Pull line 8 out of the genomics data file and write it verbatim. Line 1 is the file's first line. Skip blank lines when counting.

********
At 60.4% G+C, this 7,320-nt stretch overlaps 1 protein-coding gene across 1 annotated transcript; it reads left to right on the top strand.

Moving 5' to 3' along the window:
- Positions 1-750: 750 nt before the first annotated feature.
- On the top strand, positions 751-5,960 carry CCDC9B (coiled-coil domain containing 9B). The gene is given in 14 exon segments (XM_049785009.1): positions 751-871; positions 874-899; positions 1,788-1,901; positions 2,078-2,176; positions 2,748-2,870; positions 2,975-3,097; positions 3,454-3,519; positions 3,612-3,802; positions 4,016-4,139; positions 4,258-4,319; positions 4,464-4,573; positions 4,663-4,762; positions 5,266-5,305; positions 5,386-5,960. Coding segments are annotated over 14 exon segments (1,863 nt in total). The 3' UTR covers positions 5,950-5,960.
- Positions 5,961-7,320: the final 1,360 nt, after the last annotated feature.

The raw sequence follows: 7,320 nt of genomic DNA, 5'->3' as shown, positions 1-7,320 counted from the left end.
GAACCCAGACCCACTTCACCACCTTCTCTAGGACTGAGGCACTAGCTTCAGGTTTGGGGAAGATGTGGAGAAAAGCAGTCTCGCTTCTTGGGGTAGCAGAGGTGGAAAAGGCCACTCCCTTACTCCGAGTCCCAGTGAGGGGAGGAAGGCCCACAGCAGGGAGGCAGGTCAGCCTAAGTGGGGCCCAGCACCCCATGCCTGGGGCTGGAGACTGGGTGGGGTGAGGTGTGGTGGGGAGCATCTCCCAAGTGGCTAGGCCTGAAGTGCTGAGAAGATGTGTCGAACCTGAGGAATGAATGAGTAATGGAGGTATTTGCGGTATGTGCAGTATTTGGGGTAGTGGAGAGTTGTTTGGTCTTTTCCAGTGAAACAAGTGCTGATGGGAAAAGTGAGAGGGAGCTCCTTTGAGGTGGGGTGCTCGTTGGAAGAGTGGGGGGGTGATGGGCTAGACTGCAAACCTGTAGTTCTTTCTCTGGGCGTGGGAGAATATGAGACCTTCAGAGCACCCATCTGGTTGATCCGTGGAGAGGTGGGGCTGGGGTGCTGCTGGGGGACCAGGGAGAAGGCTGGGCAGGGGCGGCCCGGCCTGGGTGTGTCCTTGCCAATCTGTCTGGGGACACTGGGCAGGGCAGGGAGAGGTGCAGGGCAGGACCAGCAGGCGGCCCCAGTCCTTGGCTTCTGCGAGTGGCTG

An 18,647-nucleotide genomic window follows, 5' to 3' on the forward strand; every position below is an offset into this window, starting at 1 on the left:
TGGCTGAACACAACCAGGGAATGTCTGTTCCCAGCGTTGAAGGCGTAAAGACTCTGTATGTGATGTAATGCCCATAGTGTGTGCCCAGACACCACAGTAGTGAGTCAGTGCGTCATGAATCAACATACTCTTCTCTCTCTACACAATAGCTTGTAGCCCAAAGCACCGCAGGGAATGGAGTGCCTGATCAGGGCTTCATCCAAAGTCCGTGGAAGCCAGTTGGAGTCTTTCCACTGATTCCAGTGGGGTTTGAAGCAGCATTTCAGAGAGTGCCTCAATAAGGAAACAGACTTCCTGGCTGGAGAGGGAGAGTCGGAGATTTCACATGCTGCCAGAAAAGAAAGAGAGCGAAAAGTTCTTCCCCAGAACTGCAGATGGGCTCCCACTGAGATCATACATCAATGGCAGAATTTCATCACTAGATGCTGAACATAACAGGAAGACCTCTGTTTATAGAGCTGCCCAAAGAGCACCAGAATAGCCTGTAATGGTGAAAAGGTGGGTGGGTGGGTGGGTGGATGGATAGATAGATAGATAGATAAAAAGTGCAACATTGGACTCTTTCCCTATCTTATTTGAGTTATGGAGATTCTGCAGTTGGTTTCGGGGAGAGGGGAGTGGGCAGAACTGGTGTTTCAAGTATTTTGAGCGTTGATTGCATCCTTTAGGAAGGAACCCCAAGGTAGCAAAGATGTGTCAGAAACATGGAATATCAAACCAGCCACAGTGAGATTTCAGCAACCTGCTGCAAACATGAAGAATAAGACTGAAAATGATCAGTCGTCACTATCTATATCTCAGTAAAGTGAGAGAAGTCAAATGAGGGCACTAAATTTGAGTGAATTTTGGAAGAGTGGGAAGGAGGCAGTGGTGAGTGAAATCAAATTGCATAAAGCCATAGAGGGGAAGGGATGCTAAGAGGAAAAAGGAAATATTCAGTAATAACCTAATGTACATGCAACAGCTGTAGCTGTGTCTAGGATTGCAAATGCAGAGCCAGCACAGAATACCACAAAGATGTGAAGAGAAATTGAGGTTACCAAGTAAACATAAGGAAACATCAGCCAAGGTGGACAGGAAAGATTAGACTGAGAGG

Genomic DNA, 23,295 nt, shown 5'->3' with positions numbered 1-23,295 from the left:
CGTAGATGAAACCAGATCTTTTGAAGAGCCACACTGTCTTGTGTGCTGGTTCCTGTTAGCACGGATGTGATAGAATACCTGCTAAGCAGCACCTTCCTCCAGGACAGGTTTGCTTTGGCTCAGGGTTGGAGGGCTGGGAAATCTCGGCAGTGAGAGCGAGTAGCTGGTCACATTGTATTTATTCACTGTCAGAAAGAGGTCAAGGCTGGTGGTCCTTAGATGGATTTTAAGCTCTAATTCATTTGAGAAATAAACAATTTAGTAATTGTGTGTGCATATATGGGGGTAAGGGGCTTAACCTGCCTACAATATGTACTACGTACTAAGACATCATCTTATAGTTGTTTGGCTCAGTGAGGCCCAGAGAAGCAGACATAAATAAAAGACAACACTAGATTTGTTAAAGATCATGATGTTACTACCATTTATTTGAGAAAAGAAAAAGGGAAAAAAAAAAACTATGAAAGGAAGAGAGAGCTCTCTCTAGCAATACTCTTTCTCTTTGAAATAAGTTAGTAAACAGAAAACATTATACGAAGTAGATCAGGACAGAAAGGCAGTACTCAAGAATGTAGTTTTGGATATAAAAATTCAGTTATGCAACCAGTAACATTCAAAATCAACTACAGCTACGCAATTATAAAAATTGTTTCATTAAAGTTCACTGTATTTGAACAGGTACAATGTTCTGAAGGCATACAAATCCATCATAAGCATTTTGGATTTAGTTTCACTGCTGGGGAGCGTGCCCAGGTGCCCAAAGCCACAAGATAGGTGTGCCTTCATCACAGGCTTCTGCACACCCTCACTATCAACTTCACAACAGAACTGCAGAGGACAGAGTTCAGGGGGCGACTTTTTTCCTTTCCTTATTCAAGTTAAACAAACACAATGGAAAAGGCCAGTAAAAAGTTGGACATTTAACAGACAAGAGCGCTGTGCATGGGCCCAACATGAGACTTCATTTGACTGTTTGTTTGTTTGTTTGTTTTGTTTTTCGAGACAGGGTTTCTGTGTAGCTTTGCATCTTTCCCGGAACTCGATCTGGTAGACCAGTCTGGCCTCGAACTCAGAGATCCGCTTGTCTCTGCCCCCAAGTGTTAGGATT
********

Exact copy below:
An 18,647-nucleotide genomic window follows, 5' to 3' on the forward strand; every position below is an offset into this window, starting at 1 on the left: